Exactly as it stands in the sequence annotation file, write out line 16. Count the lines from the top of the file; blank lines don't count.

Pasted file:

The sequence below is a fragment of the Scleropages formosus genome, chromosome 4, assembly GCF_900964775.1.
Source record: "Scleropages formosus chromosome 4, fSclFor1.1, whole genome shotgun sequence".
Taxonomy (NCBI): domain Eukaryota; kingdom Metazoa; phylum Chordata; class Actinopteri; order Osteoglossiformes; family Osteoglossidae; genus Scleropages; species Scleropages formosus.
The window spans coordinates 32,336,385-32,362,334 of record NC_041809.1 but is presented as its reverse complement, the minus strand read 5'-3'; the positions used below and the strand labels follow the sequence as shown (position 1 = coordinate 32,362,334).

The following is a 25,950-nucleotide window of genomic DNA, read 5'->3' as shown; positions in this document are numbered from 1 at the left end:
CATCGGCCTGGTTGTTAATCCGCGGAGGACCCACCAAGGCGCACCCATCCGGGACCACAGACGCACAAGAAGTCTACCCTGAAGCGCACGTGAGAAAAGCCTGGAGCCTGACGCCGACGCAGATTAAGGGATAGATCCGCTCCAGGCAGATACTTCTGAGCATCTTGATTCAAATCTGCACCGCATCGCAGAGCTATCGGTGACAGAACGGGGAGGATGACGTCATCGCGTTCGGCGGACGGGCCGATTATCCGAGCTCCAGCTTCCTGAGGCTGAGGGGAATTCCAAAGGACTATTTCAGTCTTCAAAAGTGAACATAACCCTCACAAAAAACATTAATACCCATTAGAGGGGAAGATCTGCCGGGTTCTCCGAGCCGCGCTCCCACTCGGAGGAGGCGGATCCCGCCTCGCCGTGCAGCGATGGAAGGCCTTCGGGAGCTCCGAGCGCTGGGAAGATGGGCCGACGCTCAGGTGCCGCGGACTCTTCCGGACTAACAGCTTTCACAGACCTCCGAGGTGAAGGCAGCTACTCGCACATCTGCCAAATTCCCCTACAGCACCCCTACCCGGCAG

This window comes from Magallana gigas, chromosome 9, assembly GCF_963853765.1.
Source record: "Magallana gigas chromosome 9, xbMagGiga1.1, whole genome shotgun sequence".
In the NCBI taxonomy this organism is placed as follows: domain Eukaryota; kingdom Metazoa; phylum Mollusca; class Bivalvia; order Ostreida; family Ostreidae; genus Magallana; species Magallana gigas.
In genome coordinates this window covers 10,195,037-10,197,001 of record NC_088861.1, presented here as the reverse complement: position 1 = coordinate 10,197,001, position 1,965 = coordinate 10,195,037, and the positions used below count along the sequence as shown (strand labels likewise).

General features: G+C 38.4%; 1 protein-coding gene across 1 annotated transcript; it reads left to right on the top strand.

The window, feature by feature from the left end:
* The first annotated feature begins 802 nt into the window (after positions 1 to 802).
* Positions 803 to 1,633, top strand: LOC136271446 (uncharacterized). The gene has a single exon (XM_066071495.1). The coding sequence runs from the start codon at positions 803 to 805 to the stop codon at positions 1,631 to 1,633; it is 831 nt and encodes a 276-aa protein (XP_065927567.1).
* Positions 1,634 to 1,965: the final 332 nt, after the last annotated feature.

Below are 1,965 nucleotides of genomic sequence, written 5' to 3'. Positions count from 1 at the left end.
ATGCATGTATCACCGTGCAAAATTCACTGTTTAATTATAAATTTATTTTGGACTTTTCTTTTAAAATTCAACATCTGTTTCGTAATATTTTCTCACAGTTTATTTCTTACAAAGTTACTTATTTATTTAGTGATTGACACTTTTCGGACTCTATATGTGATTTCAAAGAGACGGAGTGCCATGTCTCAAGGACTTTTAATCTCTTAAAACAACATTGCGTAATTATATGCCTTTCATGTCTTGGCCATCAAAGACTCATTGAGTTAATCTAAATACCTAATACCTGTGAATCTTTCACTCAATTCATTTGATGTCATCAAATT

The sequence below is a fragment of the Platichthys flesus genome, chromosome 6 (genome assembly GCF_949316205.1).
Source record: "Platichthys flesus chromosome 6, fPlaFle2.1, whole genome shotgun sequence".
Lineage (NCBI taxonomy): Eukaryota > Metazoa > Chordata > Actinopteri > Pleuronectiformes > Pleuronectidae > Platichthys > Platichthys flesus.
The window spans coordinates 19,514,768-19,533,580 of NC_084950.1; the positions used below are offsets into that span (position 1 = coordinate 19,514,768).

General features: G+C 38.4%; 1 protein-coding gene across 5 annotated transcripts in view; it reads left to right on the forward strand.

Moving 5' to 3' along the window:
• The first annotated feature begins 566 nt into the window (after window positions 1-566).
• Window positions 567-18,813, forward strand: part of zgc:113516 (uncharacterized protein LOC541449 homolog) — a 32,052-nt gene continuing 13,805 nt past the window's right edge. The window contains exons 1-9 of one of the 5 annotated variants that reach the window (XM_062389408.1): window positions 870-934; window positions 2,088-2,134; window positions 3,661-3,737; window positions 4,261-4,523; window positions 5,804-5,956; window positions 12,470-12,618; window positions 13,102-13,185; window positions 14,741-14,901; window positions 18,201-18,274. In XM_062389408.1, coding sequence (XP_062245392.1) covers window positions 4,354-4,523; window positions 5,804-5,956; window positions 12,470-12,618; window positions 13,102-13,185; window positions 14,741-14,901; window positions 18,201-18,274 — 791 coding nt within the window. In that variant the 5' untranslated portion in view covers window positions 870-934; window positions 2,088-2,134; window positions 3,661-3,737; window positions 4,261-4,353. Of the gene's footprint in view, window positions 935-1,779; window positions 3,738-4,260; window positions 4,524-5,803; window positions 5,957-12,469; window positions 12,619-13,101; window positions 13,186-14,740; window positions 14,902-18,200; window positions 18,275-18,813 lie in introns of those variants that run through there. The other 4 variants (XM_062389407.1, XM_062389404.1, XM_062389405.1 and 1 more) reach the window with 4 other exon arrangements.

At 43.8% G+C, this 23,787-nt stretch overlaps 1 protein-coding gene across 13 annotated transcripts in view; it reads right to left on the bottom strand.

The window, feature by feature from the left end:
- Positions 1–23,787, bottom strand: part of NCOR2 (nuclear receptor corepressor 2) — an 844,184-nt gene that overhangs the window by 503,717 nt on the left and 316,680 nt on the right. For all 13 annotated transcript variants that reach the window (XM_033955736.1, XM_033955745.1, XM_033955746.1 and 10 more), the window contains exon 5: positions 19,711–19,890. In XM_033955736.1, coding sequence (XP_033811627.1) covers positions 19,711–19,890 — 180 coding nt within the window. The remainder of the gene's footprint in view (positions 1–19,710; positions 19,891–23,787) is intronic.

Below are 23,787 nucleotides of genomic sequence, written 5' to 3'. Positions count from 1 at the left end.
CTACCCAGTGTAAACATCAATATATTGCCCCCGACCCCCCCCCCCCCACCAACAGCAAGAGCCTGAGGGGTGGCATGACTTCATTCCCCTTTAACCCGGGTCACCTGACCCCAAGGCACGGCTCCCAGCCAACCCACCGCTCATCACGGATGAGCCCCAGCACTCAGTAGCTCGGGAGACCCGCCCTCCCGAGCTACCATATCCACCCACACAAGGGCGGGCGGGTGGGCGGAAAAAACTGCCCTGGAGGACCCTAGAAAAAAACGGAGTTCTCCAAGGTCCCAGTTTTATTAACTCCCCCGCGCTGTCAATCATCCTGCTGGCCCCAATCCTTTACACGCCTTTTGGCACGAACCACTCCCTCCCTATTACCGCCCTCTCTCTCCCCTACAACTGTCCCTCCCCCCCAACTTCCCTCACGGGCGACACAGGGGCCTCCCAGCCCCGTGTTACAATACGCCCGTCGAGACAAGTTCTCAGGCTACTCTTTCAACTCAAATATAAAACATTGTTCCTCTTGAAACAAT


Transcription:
Below are 1,965 nucleotides of genomic sequence, written 5' to 3'. Positions count from 1 at the left end.